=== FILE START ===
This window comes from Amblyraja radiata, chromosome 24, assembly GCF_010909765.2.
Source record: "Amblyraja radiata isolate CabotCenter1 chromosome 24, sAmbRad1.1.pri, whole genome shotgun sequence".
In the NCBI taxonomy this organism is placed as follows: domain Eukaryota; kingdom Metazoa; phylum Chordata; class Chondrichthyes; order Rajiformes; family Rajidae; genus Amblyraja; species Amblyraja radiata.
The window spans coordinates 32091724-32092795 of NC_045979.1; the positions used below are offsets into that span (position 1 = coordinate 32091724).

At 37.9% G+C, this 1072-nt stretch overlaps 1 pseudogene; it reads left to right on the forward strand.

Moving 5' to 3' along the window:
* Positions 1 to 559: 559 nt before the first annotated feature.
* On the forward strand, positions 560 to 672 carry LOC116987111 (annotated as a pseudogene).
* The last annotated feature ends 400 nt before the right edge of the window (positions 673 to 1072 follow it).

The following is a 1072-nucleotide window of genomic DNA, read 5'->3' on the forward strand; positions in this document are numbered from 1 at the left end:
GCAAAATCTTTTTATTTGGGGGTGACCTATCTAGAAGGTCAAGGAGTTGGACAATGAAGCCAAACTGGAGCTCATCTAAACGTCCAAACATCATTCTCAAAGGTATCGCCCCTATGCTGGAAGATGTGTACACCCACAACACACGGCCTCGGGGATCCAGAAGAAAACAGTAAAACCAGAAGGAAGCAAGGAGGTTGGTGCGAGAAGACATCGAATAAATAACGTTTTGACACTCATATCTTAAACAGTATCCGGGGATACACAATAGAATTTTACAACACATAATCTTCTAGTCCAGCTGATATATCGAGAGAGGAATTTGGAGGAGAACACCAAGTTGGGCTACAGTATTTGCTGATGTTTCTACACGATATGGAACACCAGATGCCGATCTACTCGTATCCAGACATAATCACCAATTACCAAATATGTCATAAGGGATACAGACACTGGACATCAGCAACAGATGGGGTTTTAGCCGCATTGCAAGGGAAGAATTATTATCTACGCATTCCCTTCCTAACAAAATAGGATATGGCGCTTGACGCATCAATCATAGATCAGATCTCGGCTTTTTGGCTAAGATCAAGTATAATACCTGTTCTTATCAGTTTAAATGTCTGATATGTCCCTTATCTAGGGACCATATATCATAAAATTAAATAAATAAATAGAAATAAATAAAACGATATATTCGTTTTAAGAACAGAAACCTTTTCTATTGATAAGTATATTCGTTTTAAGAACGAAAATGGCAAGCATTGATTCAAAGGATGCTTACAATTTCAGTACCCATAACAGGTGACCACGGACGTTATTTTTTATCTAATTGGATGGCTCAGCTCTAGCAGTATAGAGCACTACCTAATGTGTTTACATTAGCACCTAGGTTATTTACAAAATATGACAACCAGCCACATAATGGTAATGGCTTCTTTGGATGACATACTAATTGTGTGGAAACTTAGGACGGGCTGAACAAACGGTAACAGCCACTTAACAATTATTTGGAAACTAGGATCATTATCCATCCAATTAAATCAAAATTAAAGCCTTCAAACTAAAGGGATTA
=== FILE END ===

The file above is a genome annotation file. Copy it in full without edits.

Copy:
This window comes from Amblyraja radiata, chromosome 24, assembly GCF_010909765.2.
Source record: "Amblyraja radiata isolate CabotCenter1 chromosome 24, sAmbRad1.1.pri, whole genome shotgun sequence".
In the NCBI taxonomy this organism is placed as follows: domain Eukaryota; kingdom Metazoa; phylum Chordata; class Chondrichthyes; order Rajiformes; family Rajidae; genus Amblyraja; species Amblyraja radiata.
The window spans coordinates 32091724-32092795 of NC_045979.1; the positions used below are offsets into that span (position 1 = coordinate 32091724).

At 37.9% G+C, this 1072-nt stretch overlaps 1 pseudogene; it reads left to right on the forward strand.

Moving 5' to 3' along the window:
* Positions 1 to 559: 559 nt before the first annotated feature.
* On the forward strand, positions 560 to 672 carry LOC116987111 (annotated as a pseudogene).
* The last annotated feature ends 400 nt before the right edge of the window (positions 673 to 1072 follow it).

The following is a 1072-nucleotide window of genomic DNA, read 5'->3' on the forward strand; positions in this document are numbered from 1 at the left end:
GCAAAATCTTTTTATTTGGGGGTGACCTATCTAGAAGGTCAAGGAGTTGGACAATGAAGCCAAACTGGAGCTCATCTAAACGTCCAAACATCATTCTCAAAGGTATCGCCCCTATGCTGGAAGATGTGTACACCCACAACACACGGCCTCGGGGATCCAGAAGAAAACAGTAAAACCAGAAGGAAGCAAGGAGGTTGGTGCGAGAAGACATCGAATAAATAACGTTTTGACACTCATATCTTAAACAGTATCCGGGGATACACAATAGAATTTTACAACACATAATCTTCTAGTCCAGCTGATATATCGAGAGAGGAATTTGGAGGAGAACACCAAGTTGGGCTACAGTATTTGCTGATGTTTCTACACGATATGGAACACCAGATGCCGATCTACTCGTATCCAGACATAATCACCAATTACCAAATATGTCATAAGGGATACAGACACTGGACATCAGCAACAGATGGGGTTTTAGCCGCATTGCAAGGGAAGAATTATTATCTACGCATTCCCTTCCTAACAAAATAGGATATGGCGCTTGACGCATCAATCATAGATCAGATCTCGGCTTTTTGGCTAAGATCAAGTATAATACCTGTTCTTATCAGTTTAAATGTCTGATATGTCCCTTATCTAGGGACCATATATCATAAAATTAAATAAATAAATAGAAATAAATAAAACGATATATTCGTTTTAAGAACAGAAACCTTTTCTATTGATAAGTATATTCGTTTTAAGAACGAAAATGGCAAGCATTGATTCAAAGGATGCTTACAATTTCAGTACCCATAACAGGTGACCACGGACGTTATTTTTTATCTAATTGGATGGCTCAGCTCTAGCAGTATAGAGCACTACCTAATGTGTTTACATTAGCACCTAGGTTATTTACAAAATATGACAACCAGCCACATAATGGTAATGGCTTCTTTGGATGACATACTAATTGTGTGGAAACTTAGGACGGGCTGAACAAACGGTAACAGCCACTTAACAATTATTTGGAAACTAGGATCATTATCCATCCAATTAAATCAAAATTAAAGCCTTCAAACTAAAGGGATTA